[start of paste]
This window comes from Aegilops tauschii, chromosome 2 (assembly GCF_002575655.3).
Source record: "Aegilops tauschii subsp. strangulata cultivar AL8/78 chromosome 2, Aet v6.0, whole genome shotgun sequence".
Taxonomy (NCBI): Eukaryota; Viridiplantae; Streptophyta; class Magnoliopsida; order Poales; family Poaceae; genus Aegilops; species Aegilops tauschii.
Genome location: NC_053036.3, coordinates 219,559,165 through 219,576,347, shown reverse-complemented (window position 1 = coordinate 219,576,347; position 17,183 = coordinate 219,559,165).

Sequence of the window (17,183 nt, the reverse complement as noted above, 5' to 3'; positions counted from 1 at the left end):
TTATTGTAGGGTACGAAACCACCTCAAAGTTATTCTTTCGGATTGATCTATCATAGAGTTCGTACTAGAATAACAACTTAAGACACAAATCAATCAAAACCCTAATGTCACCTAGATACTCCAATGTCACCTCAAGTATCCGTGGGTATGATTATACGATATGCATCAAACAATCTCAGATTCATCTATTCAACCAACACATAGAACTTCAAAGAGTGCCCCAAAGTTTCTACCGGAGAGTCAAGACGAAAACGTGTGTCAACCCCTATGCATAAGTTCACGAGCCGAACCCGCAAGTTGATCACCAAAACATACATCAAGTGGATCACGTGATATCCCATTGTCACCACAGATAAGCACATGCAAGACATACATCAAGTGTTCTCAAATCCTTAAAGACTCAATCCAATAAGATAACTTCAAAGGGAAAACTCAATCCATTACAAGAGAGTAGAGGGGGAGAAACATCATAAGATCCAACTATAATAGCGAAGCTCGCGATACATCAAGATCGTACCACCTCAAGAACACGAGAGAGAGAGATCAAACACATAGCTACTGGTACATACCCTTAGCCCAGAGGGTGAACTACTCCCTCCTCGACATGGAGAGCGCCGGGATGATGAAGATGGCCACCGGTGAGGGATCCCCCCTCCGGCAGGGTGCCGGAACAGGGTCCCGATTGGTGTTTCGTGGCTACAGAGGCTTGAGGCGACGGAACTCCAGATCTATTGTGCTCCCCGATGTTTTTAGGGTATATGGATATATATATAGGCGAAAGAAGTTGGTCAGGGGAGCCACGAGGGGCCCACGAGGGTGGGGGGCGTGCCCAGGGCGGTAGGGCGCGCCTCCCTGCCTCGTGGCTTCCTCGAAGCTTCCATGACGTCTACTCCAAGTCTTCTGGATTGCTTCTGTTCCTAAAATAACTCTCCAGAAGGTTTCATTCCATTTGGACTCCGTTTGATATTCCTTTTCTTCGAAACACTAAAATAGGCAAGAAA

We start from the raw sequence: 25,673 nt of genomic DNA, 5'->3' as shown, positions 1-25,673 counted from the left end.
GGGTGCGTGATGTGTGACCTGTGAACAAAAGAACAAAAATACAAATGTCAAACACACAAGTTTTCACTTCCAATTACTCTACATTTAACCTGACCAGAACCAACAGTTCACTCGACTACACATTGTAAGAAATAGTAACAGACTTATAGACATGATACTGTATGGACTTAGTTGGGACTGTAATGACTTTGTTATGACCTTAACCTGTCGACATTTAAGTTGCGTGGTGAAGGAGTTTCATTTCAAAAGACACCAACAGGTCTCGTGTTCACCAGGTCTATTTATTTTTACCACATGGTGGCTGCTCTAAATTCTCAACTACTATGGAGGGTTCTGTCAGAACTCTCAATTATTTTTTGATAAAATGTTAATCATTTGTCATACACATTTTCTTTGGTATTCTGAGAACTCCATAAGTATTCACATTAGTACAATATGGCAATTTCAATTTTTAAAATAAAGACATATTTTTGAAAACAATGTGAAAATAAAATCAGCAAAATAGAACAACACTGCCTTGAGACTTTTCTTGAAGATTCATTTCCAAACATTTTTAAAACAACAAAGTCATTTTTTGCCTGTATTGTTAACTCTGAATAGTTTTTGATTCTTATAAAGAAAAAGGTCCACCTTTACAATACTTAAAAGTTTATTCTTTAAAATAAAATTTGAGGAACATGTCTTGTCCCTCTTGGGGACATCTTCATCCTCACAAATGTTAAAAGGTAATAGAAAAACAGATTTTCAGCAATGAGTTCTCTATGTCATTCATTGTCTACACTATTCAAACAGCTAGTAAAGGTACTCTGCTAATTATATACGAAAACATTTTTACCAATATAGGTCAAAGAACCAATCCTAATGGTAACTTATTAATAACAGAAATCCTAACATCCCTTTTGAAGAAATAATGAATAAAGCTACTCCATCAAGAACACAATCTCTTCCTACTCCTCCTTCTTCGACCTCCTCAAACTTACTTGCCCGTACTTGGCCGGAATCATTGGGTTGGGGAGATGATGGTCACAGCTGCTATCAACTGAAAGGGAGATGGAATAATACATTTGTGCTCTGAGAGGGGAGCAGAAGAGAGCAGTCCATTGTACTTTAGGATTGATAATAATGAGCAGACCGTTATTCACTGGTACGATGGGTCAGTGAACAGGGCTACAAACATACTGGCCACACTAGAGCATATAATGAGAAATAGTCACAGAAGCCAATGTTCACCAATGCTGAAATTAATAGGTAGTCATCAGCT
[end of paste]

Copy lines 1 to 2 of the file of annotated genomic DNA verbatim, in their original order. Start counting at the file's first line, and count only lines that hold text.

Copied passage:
This window comes from Aegilops tauschii, chromosome 2 (assembly GCF_002575655.3).
Source record: "Aegilops tauschii subsp. strangulata cultivar AL8/78 chromosome 2, Aet v6.0, whole genome shotgun sequence".